Henry "Harry" Ayer Raysor and Rachel Treutlen Wannamaker family, c. 1903
St. Matthews, South Carolina
Left to right, Seated: Harry Raysor holding Emmie Pou, Rachel W. Raysor
Standing, L to R:  Harry, 13 1/2, Sadie, 15, and Frank, 8


This is a quote from Frank Wannamaker Raysor's book, privately printed in the early 1970's.  I am including it because I  think Frank would want his family's story shared here. 

     "Henry Ayer Raysor was called Harry all his life by friends and family.  Most of his nieces and nephews never knew him by any other name than 'Uncle Harry.'

     "He was born in Laurensville, South Carolina (now Laurens, South Carolina) on October 5, 1856, and was baptized by Rev. W. A. McSwain, according to the old family Bible.  He died April 25, 1921.  He married November 12, 1884, Rachel Treutlen Wannamaker in St. Matthews, South Carolina.  She was the daughter of Captain Francis Marion Wannamaker and Eleanor Margaret Bellinger.  She was born November 12, 1862 and died March 22, 1935. 

     "When quite young men Henry and his younger brother Cornelius, while living at home on the farm in Barnwell County, were told by their father that they would have to work regular hours on the farm and be paid like other hired hands or they could get jobs elsewhere.  They tried farming for a while but soon tired of working from sunrise till sunset, so they each found other jobs.  Cornelius clerked in a drug store and Henry tried teaching school.  Cornelius never gave up the drug business, finally owning one of the lagest independent drug companies in North Carolina at Asheville until his retirement.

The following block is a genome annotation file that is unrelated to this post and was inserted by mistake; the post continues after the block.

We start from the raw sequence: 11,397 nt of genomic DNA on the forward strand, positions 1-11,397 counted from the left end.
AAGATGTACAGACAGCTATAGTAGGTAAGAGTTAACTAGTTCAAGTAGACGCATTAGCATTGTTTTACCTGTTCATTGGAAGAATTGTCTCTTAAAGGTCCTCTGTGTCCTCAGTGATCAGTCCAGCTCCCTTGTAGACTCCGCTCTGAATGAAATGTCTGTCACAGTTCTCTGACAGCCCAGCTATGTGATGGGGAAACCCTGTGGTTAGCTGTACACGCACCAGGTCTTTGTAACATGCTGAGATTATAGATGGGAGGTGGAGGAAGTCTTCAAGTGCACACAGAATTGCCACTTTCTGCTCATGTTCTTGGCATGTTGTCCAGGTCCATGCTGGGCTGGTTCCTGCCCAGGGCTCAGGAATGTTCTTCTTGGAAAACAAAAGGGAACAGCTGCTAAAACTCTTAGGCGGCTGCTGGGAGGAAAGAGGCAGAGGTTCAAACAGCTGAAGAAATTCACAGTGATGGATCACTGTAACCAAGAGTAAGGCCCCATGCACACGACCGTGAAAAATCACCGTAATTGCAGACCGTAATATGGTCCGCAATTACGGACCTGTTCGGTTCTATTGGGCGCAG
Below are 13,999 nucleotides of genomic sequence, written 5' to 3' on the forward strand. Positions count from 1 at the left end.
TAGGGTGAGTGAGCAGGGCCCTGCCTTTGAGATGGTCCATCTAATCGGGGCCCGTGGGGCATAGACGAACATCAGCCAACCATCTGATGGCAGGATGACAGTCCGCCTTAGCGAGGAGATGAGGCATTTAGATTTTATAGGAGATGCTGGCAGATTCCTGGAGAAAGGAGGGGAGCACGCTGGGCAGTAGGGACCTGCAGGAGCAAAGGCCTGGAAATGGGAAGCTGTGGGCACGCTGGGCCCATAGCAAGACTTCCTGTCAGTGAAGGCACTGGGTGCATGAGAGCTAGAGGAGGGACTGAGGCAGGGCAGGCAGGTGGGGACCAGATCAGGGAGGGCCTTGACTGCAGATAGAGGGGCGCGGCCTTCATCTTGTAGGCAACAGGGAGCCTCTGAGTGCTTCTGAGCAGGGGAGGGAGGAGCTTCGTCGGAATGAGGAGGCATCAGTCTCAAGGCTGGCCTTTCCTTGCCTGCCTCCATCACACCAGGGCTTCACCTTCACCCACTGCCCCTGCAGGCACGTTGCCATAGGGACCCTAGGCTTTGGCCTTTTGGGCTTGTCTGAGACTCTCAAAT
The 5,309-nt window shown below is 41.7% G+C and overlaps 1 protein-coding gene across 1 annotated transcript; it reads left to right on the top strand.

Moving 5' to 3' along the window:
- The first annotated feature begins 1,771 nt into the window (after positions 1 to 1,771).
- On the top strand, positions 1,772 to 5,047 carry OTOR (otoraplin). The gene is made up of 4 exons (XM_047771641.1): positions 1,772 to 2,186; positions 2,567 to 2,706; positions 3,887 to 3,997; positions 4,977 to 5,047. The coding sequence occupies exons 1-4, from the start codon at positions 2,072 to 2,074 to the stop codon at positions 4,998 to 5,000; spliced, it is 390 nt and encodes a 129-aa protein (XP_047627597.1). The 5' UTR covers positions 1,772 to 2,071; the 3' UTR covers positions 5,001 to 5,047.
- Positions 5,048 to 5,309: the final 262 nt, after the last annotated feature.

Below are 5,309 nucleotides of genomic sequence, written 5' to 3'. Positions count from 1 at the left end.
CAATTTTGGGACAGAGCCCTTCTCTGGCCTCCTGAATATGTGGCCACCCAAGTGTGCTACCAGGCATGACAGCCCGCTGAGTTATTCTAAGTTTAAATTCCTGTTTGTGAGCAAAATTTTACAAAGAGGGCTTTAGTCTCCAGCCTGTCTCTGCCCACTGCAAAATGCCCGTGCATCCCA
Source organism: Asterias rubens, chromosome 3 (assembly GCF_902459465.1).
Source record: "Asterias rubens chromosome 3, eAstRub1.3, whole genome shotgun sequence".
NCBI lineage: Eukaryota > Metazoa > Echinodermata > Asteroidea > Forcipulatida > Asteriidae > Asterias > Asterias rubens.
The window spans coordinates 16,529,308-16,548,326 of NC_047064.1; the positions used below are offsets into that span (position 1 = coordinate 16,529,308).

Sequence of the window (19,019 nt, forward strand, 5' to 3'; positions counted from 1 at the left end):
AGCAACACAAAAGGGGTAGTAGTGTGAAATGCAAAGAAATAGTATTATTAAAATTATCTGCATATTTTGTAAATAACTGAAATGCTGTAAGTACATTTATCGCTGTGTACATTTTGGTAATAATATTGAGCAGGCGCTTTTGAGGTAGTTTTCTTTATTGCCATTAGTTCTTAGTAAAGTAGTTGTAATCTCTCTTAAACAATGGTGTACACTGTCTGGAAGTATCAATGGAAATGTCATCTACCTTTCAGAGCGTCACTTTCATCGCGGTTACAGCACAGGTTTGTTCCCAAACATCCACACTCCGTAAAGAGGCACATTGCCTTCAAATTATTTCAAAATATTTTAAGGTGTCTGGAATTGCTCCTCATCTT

"A dentist, Dr. Ben Bruce of St. Matthews, South Carolina was working on my teeth one day and casually asked me if Father ever told me that he taught him in school.  I said, 'No, how could that be?  You are as old as he.'  He then told me that a lot of students were much older than the teacher in those days.  I asked Father about it and he said, 'yes.'  He said there were a lot of older boys in that school and that one day he tried to punish a boy, and the others ganged up on him and threw him out of the window.  He said that was when he decided to quit teaching.  He then found a job with the W. F. Buyck Company, a general store in St. Matthews, South Carolina.

     "This first job was not only clerking, but nightwatching as well.  He was paid five dollars per month, but he saved on board by sleeping on the cloth counter at night and eating whatever he wanted in the store.  He liked this job and was particularly fond of Mr. Buyck.  He practically lived on crackers, cheese, milk and canned meats.

     "He married his sweetheart as soon as he had saved up one hundred dollars, plus one month's rent of a home.  He worked for Mr. Buyck until he decided to go into business himself.  He then formed a partnership with a Mr. Whaley.  Later he bought Mr. Whaley's interest and then bought the business and store building of Mr. Box Robinson on West Bridge Street, in St. Matthews, South Carolina, where he conducted his general mercantile business and bought cotton for Alexander Sprunt & Sons, of Wilmington, North Carolina.  He sold his business in 1918, while I was in France, in the first World War, and retired.

     "He had several heart attacks but actually died quite suddenly one evening while reading his newspaper. 

     They had four (4) children, but one daughter Ruth, died in infancy.  They also took into their home, Rachel's niece, Emmie Pou Henagan, as a baby several weeks old when her mother died.  They raised and educated her along with their own children, and she owns and lives in the home place."

This narrative was written by Frank Wannamaker Raysor


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